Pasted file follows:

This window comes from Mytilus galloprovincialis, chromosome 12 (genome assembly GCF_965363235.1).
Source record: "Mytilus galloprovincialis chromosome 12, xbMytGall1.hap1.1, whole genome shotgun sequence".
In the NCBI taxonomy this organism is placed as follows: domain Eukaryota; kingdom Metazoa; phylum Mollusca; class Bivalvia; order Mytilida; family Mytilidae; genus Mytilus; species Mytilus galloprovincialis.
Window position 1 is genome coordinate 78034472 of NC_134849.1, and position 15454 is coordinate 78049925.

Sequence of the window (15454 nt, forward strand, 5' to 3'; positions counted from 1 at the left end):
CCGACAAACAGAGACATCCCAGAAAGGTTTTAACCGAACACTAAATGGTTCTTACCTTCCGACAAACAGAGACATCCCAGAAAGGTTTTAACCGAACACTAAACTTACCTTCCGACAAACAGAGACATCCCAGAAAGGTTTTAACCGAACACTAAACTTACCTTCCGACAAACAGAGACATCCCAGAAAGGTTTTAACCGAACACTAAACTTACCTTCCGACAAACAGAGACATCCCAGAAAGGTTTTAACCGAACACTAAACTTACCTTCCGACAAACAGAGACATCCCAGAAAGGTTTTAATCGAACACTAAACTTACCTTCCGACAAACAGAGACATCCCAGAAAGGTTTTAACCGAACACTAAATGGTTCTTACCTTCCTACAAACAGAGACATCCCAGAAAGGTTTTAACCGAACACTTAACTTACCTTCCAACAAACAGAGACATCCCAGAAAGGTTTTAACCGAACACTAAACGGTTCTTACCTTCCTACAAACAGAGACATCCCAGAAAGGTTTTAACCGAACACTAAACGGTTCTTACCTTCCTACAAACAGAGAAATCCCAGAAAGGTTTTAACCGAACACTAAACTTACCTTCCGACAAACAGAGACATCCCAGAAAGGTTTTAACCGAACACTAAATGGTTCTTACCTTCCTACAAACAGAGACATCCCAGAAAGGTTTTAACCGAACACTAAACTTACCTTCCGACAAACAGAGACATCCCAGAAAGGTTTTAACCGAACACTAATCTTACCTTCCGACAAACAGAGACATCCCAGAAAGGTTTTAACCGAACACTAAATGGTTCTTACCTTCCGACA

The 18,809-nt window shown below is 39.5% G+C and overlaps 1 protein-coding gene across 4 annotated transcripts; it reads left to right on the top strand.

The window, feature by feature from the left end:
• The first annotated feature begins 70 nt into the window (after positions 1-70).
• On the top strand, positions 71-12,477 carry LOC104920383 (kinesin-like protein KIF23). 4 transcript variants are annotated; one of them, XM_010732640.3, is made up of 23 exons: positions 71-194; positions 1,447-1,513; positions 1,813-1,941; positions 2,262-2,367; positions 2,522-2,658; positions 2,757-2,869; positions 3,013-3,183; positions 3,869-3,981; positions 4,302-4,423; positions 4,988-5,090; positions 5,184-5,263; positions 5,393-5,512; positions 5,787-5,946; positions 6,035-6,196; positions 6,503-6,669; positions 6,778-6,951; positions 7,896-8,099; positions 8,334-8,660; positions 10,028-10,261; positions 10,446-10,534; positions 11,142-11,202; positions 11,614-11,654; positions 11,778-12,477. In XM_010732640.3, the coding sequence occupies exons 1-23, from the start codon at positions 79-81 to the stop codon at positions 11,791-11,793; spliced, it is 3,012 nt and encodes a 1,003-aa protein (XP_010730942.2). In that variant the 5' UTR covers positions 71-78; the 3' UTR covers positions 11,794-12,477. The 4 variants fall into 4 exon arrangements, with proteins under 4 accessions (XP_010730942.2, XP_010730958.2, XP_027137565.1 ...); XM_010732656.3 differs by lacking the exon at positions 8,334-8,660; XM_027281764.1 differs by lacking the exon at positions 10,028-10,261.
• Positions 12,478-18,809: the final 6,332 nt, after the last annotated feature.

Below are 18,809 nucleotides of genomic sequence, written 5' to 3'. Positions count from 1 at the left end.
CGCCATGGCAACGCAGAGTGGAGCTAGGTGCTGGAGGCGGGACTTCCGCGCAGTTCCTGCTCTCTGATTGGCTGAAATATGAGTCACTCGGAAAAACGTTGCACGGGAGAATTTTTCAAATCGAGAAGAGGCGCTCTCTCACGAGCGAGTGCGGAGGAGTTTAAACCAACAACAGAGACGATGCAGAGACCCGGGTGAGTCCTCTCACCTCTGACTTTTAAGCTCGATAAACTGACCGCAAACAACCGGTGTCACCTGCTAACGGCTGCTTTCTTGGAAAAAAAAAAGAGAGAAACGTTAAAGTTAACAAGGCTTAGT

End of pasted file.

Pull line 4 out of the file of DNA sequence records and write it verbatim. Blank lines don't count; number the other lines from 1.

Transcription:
Window position 1 is genome coordinate 78034472 of NC_134849.1, and position 15454 is coordinate 78049925.